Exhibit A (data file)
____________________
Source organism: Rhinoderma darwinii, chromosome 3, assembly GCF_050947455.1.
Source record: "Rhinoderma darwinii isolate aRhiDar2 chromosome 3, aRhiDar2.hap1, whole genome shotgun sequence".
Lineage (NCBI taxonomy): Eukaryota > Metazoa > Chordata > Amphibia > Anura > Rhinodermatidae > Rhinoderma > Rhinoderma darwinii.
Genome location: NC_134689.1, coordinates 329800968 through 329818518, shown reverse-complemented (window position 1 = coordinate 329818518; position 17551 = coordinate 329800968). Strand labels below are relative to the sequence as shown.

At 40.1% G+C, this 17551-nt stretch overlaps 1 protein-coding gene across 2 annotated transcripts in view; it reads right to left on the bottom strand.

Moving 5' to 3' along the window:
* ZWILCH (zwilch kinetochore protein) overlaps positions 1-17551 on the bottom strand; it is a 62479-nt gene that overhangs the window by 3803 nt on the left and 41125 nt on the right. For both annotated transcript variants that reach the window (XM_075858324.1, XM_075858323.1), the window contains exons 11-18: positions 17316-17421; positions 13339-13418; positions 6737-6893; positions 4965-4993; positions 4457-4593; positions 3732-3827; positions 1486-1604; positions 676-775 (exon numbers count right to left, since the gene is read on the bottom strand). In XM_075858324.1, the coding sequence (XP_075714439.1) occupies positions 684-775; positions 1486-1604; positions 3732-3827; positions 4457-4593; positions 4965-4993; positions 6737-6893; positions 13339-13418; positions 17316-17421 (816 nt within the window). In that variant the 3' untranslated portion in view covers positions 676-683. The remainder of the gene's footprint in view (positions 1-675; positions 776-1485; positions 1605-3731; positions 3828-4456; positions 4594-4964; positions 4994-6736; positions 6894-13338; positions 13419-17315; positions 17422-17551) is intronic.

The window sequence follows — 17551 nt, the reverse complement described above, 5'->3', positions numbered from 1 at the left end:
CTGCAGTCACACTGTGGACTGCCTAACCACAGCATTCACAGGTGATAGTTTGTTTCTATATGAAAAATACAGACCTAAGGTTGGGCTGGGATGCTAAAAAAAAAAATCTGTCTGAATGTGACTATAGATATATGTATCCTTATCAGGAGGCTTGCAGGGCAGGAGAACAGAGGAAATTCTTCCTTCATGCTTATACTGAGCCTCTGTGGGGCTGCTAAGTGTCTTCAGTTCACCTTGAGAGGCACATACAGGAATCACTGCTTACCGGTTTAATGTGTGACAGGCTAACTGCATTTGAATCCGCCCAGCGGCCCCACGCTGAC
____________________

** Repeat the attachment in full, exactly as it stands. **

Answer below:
Source organism: Rhinoderma darwinii, chromosome 3, assembly GCF_050947455.1.
Source record: "Rhinoderma darwinii isolate aRhiDar2 chromosome 3, aRhiDar2.hap1, whole genome shotgun sequence".
Lineage (NCBI taxonomy): Eukaryota > Metazoa > Chordata > Amphibia > Anura > Rhinodermatidae > Rhinoderma > Rhinoderma darwinii.
Genome location: NC_134689.1, coordinates 329800968 through 329818518, shown reverse-complemented (window position 1 = coordinate 329818518; position 17551 = coordinate 329800968). Strand labels below are relative to the sequence as shown.

At 40.1% G+C, this 17551-nt stretch overlaps 1 protein-coding gene across 2 annotated transcripts in view; it reads right to left on the bottom strand.

Moving 5' to 3' along the window:
* ZWILCH (zwilch kinetochore protein) overlaps positions 1-17551 on the bottom strand; it is a 62479-nt gene that overhangs the window by 3803 nt on the left and 41125 nt on the right. For both annotated transcript variants that reach the window (XM_075858324.1, XM_075858323.1), the window contains exons 11-18: positions 17316-17421; positions 13339-13418; positions 6737-6893; positions 4965-4993; positions 4457-4593; positions 3732-3827; positions 1486-1604; positions 676-775 (exon numbers count right to left, since the gene is read on the bottom strand). In XM_075858324.1, the coding sequence (XP_075714439.1) occupies positions 684-775; positions 1486-1604; positions 3732-3827; positions 4457-4593; positions 4965-4993; positions 6737-6893; positions 13339-13418; positions 17316-17421 (816 nt within the window). In that variant the 3' untranslated portion in view covers positions 676-683. The remainder of the gene's footprint in view (positions 1-675; positions 776-1485; positions 1605-3731; positions 3828-4456; positions 4594-4964; positions 4994-6736; positions 6894-13338; positions 13419-17315; positions 17422-17551) is intronic.

The window sequence follows — 17551 nt, the reverse complement described above, 5'->3', positions numbered from 1 at the left end:
CTGCAGTCACACTGTGGACTGCCTAACCACAGCATTCACAGGTGATAGTTTGTTTCTATATGAAAAATACAGACCTAAGGTTGGGCTGGGATGCTAAAAAAAAAAATCTGTCTGAATGTGACTATAGATATATGTATCCTTATCAGGAGGCTTGCAGGGCAGGAGAACAGAGGAAATTCTTCCTTCATGCTTATACTGAGCCTCTGTGGGGCTGCTAAGTGTCTTCAGTTCACCTTGAGAGGCACATACAGGAATCACTGCTTACCGGTTTAATGTGTGACAGGCTAACTGCATTTGAATCCGCCCAGCGGCCCCACGCTGAC